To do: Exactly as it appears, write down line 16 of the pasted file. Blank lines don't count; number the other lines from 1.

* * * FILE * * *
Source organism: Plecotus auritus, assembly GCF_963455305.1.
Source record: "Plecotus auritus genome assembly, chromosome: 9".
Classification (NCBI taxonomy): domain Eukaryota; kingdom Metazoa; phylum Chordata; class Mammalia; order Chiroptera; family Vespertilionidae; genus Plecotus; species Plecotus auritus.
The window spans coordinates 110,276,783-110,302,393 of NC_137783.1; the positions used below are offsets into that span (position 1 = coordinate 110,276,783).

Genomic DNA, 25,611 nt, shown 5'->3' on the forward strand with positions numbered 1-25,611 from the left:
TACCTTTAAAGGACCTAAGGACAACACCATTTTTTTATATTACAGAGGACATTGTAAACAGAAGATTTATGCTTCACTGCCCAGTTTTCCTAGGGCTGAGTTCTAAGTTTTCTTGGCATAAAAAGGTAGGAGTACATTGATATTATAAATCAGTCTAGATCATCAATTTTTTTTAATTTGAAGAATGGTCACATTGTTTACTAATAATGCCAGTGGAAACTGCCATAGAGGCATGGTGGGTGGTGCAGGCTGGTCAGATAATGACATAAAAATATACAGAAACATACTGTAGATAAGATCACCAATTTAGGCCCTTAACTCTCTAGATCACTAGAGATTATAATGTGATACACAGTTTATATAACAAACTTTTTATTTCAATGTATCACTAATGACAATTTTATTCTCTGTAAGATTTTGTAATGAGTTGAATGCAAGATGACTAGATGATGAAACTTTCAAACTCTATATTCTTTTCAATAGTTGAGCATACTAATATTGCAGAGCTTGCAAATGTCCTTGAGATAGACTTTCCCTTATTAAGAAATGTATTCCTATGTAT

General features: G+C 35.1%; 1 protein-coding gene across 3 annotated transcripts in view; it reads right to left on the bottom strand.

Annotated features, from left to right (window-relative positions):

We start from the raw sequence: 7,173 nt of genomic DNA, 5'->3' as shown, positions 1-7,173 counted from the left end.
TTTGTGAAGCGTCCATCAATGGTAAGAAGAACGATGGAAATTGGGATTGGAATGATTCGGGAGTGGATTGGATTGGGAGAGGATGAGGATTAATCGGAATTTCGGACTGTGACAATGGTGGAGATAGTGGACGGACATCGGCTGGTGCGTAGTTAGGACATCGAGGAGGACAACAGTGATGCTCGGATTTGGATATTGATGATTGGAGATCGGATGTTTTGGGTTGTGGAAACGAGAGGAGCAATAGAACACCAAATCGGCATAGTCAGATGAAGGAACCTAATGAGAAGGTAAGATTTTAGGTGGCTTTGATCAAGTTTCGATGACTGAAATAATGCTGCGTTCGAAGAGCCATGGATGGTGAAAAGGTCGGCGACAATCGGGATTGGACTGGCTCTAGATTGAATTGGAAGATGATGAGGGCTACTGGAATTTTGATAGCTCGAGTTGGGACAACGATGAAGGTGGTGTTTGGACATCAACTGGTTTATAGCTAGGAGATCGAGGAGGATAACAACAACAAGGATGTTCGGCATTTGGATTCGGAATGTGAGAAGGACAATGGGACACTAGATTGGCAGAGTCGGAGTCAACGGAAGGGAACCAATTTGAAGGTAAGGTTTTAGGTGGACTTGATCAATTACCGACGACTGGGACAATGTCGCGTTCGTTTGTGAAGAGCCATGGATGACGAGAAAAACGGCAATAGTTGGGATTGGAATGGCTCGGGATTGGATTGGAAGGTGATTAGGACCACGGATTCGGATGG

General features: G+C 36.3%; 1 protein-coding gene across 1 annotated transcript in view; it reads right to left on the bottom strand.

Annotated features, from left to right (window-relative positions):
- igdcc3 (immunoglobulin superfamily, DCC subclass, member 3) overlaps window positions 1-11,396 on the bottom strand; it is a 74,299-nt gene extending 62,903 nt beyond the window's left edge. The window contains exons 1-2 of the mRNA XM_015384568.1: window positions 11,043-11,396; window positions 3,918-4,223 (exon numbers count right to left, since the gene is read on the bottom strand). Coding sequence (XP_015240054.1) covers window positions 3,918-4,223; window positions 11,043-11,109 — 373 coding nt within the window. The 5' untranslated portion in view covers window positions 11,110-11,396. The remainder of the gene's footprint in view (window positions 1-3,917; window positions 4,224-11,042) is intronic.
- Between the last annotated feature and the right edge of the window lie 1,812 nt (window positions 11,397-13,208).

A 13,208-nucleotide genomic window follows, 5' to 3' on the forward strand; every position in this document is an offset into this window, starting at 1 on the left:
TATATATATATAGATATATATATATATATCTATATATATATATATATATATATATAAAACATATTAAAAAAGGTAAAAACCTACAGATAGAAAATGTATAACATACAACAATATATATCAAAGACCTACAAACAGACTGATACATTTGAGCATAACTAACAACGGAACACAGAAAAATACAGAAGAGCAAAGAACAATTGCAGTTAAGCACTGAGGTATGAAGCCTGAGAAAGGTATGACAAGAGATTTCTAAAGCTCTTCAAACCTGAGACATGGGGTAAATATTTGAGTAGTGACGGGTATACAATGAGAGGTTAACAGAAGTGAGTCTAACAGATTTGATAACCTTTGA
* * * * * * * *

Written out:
TATATATATATAGATATATATATATATATCTATATATATATATATATATATATATAAAACATATTAAAAAAGGTAAAAACCTACAGATAGAAAATGTATAACATACAACAATATATATCAAAGACCTACAAACAGACTGATACATTTGAGCATAACTAACAACGGAACACAGAAAAATACAGAAGAGCAAAGAACAATTGCAGTTAAGCACTGAGGTATGAAGCCTGAGAAAGGTATGACAAGAGATTTCTAAAGCTCTTCAAACCTGAGACATGGGGTAAATATTTGAGTAGTGACGGGTATACAATGAGAGGTTAACAGAAGTGAGTCTAACAGATTTGATAACCTTTGA